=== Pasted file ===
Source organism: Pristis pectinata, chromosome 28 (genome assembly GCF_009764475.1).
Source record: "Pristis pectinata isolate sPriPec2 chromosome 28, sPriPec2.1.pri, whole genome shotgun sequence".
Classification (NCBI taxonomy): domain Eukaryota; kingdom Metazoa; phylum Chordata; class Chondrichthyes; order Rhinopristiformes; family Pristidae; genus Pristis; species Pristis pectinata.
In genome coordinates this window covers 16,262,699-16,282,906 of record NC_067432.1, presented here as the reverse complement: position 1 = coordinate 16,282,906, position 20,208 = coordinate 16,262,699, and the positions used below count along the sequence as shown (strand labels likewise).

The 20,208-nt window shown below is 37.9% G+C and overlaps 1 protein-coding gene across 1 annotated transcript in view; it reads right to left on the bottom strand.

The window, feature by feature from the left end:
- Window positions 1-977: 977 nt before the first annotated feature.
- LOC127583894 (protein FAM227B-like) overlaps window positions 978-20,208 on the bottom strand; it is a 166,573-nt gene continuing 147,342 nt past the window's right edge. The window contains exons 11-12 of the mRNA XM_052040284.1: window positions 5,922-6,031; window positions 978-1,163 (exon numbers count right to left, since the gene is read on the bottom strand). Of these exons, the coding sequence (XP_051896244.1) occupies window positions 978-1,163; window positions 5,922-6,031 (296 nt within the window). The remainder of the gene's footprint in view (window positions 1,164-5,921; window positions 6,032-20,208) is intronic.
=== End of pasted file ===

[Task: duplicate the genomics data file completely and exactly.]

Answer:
Source organism: Pristis pectinata, chromosome 28 (genome assembly GCF_009764475.1).
Source record: "Pristis pectinata isolate sPriPec2 chromosome 28, sPriPec2.1.pri, whole genome shotgun sequence".
Classification (NCBI taxonomy): domain Eukaryota; kingdom Metazoa; phylum Chordata; class Chondrichthyes; order Rhinopristiformes; family Pristidae; genus Pristis; species Pristis pectinata.
In genome coordinates this window covers 16,262,699-16,282,906 of record NC_067432.1, presented here as the reverse complement: position 1 = coordinate 16,282,906, position 20,208 = coordinate 16,262,699, and the positions used below count along the sequence as shown (strand labels likewise).

The 20,208-nt window shown below is 37.9% G+C and overlaps 1 protein-coding gene across 1 annotated transcript in view; it reads right to left on the bottom strand.

The window, feature by feature from the left end:
- Window positions 1-977: 977 nt before the first annotated feature.
- LOC127583894 (protein FAM227B-like) overlaps window positions 978-20,208 on the bottom strand; it is a 166,573-nt gene continuing 147,342 nt past the window's right edge. The window contains exons 11-12 of the mRNA XM_052040284.1: window positions 5,922-6,031; window positions 978-1,163 (exon numbers count right to left, since the gene is read on the bottom strand). Of these exons, the coding sequence (XP_051896244.1) occupies window positions 978-1,163; window positions 5,922-6,031 (296 nt within the window). The remainder of the gene's footprint in view (window positions 1,164-5,921; window positions 6,032-20,208) is intronic.